The House on Friday will be debating a motion moved by the Archbishop of Canterbury. I am regularly asked about the role of the Bishops in the House. It clearly fascinates some people. There is interest in what they do as well as what can and should be done about the representation of other faiths.
There are 26 Lords Spiritual: the Archbishops of Canterbury and York, the Bishops of Durham, London and Winchester and 21 other Bishops by seniority. They are a distinct group in the House: they do not sit on the cross-benches but have their own – the front Bishops’ Bench is the only one in the House with armrests. They are the only members who leave upon retirement from their posts. Some, usually former Archbishops, return as life peers.
Their attendance varies – there is a duty Bishop to read the prayers at the start of a sitting – though it is unusual for there to be more than two or three in the chamber at any one time. Though they sit by reason of their position in the Anglican Church, they speak – as with all members – as individuals. That is often very apparent, since what one Bishop says is not always assented to by the others. If there are two Bishops taking part in a vote, it is not unusual to see them enter separate lobbies. This applies as much on moral as on other issues. The Church of England truly is a broad church.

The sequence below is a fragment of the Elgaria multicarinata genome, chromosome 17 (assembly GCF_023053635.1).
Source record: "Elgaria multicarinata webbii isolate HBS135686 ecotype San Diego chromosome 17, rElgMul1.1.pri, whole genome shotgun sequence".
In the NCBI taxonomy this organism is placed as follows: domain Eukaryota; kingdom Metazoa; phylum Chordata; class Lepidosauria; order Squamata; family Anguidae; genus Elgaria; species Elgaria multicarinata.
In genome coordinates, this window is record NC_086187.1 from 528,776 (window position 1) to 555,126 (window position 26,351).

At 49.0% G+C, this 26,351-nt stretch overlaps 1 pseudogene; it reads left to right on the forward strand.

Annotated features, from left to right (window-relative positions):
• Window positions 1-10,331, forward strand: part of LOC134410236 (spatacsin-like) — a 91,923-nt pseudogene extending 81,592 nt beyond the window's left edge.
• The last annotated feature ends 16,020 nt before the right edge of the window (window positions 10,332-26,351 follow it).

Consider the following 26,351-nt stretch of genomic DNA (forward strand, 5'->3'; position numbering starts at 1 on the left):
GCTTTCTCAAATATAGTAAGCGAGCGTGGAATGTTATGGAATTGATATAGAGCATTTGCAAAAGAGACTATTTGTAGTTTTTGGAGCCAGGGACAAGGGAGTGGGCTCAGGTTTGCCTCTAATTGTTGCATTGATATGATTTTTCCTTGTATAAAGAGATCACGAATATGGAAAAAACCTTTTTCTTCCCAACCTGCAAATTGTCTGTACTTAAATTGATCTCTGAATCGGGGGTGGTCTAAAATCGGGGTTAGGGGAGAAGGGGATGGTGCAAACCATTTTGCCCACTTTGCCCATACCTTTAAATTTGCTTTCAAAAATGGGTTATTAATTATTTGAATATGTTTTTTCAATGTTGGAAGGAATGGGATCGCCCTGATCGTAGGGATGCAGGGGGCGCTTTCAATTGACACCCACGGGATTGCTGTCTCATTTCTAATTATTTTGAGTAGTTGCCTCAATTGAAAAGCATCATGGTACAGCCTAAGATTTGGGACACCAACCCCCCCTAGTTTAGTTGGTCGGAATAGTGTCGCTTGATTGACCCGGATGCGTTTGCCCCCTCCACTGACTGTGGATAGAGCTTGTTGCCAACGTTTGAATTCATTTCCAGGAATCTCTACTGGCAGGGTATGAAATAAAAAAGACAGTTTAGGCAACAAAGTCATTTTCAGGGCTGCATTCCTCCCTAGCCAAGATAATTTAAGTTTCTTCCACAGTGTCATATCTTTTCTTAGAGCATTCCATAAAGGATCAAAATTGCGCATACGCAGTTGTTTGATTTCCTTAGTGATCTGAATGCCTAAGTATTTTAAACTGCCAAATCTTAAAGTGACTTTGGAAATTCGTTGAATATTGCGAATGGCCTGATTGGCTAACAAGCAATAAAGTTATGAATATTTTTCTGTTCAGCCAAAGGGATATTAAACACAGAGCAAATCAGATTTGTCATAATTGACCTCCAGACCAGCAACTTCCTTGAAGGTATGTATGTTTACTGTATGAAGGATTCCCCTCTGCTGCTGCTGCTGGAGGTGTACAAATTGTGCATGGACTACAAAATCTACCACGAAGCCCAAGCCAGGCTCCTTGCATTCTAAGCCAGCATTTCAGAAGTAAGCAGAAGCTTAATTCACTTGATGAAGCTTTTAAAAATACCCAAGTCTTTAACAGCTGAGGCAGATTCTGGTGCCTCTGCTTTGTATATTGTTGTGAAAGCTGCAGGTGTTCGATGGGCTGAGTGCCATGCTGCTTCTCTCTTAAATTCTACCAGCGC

The Bishops sit in the House by virtue of the fact that the Church of England is the established church. In discussions about reform, there is often uncertainty as to what to do about them. Some people would like to get rid of them. Some would like to see their number reduced, not least in order to enable members of other faiths to enter the House. The problem with appointing clerics of other faiths is that many religions do not have a hierarchical structure. Who do you appoint? The Roman Catholic Church does have a hierarchical structure but their leaders are prohibited by their own church from sitting in the legislature. (I gather the late Cardinal Hume was approached but had to decline.) The result is reliance on appointing lay members of particular faiths or individual clerics who have held particular positions, such as former presidents of the Methodist Conference.
Though only Anglican Bishops sit ex officio, the House does have members drawn from a wide range of religions (Buddhist, Muslim, Hindu, Jewish, Methodist, Roman Catholic etc) as well as from none: there is a humanist group in the House. The House benefits from this breadth as well as from the turnover in Bishops, some of whom, by reason of their diocesan experience, have knowledge of inner city problems and others of rural poverty.